More Right whales

A white scar on Phoenix’s lip (at right) was caused by her entanglement with a fishing line. Learn more about the life of Phoenix, an actual North Atlantic right whale, in the Tale of a whale photo...
This illustration shows how fishing lines attached to traps and buoys on the ocean floor present a potentially deadly hazard to North Atlantic right whales. Freeing entangled whales involves a...
In the 19th century, "whalebone" was an important fashion tool—however, it wasn't made out of bone, but whale baleen . Dried baleen was flexible yet strong, and used to create structure in clothing,...
Phoenix’s mother, Stumpy (#1004), was killed in a collision with a ship near Virginia in February 2004. She was pregnant with her sixth known calf. More about whales can be found in our Tale of a...
Whalers hunted right whales for their blubber, which could be turned into oil to burn in lamps or make soap, and their baleen. Baleen is the series of fringed plates hanging in their mouths that they...
A team from the Center for Coastal Studies works to free a one-year-old right whale from the fishing ropes wrapped and knotted around its body and flippers. The whale is Kingfisher, #3346 in the...
An early scale model of North Atlantic right whale Phoenix indicates the location of scars on her tail from entanglements with fishing gear. More about the right whale can be found in our Tale of a...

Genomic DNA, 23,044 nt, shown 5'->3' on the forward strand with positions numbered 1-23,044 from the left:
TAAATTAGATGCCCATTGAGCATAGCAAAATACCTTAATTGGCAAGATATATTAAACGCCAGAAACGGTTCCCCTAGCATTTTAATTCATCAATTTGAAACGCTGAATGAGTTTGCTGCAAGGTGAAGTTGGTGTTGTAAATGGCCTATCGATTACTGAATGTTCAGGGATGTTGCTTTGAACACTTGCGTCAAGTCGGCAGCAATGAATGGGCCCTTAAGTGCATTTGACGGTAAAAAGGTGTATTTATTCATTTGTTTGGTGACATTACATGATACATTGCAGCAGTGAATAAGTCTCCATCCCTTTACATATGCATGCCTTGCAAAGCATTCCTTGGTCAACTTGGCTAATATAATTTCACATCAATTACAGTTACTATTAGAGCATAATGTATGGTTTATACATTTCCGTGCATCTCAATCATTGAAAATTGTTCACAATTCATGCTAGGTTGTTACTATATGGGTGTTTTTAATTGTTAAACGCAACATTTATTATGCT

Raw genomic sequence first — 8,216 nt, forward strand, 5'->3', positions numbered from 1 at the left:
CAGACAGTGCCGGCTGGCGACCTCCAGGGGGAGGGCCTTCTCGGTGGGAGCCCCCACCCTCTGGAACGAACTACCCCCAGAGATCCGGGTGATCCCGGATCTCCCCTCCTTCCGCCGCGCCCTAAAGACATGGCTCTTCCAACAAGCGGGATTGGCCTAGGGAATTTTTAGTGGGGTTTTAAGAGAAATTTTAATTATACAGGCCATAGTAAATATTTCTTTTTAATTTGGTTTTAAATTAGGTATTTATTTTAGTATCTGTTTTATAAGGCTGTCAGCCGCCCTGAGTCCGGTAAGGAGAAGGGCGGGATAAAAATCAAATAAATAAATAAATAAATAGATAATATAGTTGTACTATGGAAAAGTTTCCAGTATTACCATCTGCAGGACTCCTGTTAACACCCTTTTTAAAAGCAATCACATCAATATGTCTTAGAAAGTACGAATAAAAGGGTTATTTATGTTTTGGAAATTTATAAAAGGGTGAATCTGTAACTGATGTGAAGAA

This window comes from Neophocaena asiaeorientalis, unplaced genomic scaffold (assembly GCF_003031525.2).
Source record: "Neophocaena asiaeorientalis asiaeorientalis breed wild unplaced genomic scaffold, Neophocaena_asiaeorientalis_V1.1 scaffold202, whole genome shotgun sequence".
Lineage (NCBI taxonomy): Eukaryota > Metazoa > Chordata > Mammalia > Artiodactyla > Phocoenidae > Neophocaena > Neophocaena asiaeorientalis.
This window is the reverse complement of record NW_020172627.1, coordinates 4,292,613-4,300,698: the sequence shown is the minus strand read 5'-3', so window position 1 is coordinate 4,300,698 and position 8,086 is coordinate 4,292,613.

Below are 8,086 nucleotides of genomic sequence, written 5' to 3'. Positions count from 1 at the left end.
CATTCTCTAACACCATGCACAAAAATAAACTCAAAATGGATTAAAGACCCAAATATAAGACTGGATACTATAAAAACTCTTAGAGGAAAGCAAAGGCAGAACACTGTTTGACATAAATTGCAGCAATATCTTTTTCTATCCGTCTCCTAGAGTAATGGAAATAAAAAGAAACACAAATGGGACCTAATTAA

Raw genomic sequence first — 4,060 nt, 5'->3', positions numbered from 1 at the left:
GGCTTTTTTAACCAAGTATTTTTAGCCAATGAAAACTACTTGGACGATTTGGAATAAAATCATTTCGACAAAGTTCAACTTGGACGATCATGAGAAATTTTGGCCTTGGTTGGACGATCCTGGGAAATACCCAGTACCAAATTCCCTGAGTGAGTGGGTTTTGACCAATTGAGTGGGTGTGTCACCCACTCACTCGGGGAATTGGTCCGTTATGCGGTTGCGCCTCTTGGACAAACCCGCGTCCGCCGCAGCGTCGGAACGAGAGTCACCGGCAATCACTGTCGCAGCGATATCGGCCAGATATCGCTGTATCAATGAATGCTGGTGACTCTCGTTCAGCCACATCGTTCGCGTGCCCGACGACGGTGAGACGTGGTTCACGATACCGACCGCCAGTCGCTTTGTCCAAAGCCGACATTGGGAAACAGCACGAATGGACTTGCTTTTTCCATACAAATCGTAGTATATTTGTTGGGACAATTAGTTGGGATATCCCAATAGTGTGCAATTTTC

Researchers have identified five areas of high North Atlantic right whale concentration between Canada and Florida. More about the right whale can be found in our Tale of a Whale featured story.
Every North Atlantic right whale has a pattern of callosities unique to that individual. This distinctive pattern provides a very visual, convenient tool that researchers can use to tell one...
There were fewer than 450 North Atlantic right whales in 2006. Yet it has been illegal to hunt them since 1935. Why haven’t populations increased? Traits that made right whales easy to hunt make them...
The North Atlantic right whale is one of the world's largest animals, but scientists estimate that fewer than 450 remain. In the past, they were hunted for their oil and baleen; now they get tangled...
Stretching up to 16.8 meters (55 feet) long and weighing up to 62 tons (70 tons), the North Atlantic right whale is one of the world’s largest animals—and one of the most endangered whales...
How do right whales size up? North Atlantic Right whales ( Eubalaena glacialis ) are big, but they're not the biggest whales. That distinction goes to the Blue whale ( Balaenoptera musculus ), the...
For being so big, right whales eat very small food, which they catch using baleen. Baleen is the series of fringed plates hanging in right whales' mouths that are used to strain seawater for food...
This early whale was well suited to life at sea. But it also lived on land. An ancestor of the right whale , Maiacetus lived 49-40 million years ago. It had flipper-like limbs and webbed feet, like...
A right whale opens its mouth wide, revealing huge plates of baleen hanging from its upper jaw. There are between 200 and 270 baleen plates on each side of a right whale's upper jaw. They work like a...
The rough patches of skin known as callosities occur in unique patterns on all North Atlantic right whales and help researchers identify and track individual whales. This whale is named Phoenix. More...
Subscribe to Right whales